Thus, historical returns might be a guide of what to expect over the long term, although returns vary a lot in the short term.

Just look at the graph below of the annual returns in the stock market and you understand why you need to have a long term mindset when investing in stocks:

Why you need a long term mindset in stocks
Why you need a long term mindset in stocks

The returns are “all over the place”, but we notice that the chart is tilted toward more frequent positive than negative years, and that the positive years tend to be bigger than negative years. It’s positively skewed!

Also, losing years don’t happen many years in a row. It was four down years in the 1930s and we hade three horrible years after the dotcom bubble burst. But that’s about it. 5 or more positive years in a row is not unusual. 

However, historical returns can vary significantly based on the asset class and timeframe under consideration.

Historical asset returns returns by decade

Let’s look at the historical returns by decade for stocks, cash, bonds, real estate, god, and inflation (the table shows the annual/CAGR/geometric returns per year for that particular decade):

Historical asset returns by decade
Historical asset returns by decade

Yes, there are many colors in the table, but we see that even by decades, the main asset classes vary a lot in performance. 

The only asset that showed negative performance over two decades, which is 20 years, was gold during the 80s and 90s. This happened after a spectacular performance during a decade of inflation during the 1970s. 

Perhaps worth noting is that even stocks can go sideways or even negative over a decade. This shows the importance of having a long tern perspective.

Understanding Historical Returns

It’s important to understand that historical returns are no guarantee about the future. History never repeats itself, but it’s still the best estimate you can get about the future possible returns.   

Most likely, the longer you hold an asset, the more likely you are to get the historical returns.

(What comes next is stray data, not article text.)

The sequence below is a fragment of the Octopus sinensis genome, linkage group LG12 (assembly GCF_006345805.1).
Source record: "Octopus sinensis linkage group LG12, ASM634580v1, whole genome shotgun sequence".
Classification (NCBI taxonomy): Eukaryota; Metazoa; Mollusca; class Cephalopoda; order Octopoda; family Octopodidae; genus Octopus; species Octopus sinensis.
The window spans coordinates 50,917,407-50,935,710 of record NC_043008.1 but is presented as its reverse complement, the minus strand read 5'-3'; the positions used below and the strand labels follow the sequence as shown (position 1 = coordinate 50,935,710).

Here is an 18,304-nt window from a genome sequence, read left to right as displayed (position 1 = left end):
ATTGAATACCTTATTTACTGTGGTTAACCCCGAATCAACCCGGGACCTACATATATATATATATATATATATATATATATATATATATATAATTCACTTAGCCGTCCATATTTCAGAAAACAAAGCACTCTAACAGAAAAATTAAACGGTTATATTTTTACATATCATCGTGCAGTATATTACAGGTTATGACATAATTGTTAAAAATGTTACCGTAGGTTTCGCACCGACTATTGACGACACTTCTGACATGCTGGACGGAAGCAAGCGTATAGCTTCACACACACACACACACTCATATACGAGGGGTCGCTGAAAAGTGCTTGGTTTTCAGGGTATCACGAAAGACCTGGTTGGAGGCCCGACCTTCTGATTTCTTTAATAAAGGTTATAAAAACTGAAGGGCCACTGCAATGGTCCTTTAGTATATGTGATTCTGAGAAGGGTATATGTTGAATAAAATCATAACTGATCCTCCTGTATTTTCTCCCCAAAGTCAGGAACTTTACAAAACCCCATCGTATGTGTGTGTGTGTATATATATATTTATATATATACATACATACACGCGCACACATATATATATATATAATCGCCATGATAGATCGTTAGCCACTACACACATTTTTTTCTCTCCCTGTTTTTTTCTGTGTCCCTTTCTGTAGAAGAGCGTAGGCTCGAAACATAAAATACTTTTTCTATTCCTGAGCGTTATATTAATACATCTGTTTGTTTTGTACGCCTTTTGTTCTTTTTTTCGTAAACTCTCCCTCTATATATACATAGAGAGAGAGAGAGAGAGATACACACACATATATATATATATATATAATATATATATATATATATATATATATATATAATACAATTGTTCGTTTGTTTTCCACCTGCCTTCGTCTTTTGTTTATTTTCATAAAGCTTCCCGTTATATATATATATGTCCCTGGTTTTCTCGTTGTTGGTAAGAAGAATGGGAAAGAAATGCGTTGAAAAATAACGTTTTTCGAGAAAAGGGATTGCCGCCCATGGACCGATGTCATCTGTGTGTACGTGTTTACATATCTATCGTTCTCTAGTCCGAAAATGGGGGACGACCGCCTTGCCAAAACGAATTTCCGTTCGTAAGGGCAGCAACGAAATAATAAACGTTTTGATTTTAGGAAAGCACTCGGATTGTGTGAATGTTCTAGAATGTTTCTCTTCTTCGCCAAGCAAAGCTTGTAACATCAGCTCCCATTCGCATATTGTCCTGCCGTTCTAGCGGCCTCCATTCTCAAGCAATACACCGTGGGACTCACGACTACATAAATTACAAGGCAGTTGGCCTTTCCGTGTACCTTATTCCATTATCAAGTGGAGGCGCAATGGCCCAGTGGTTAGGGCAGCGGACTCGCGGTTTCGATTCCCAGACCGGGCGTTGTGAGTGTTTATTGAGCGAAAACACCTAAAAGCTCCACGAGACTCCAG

The chart below shows the rolling returns of S&P 500 from 1993 until today and how returns in volatility goes down the longer you stay invested:

Rolling stock returns
Rolling stock returns

Clearly, we see that the longer the time horizon, the less erratic and random the curve.

The blue line on the screen shows the three year annual returns, and it’s clearly a lot more erratic and volatile than the yellow line which shows the ten year annual returns.

The longer you own an asset, the more likely you’ll get the long-term average return! This is because returns snowball:

What is the snowball effect of compounding?

The snowball effect in compounding is when your earnings start earning earnings, and so on. This can lead to exponential growth over time.

This is because you are earning interest on your interest, as well as on your original investment. This is what the famous investor Howard Marks calls “the interest of the interest”.

The snowball effect is one of the most powerful forces in finance. It is why it is so important to start saving and investing early. Even if you can only invest a small amount each month, the power of compounding will help your money grow over time. The only biography about Warren Buffett endorsed by the man himself is called Snowball. This is no coincidence.

Main takeaways

  • Compounding takes time – it snowballs. It starts small, but it might end big (see more below).
  • Over long time horizons, bear markets don’t matter much.
  • Over short time periods, bear markets matter. Pensioners should take notice. The sequence risk matters for short periods but becomes less significant as time goes by.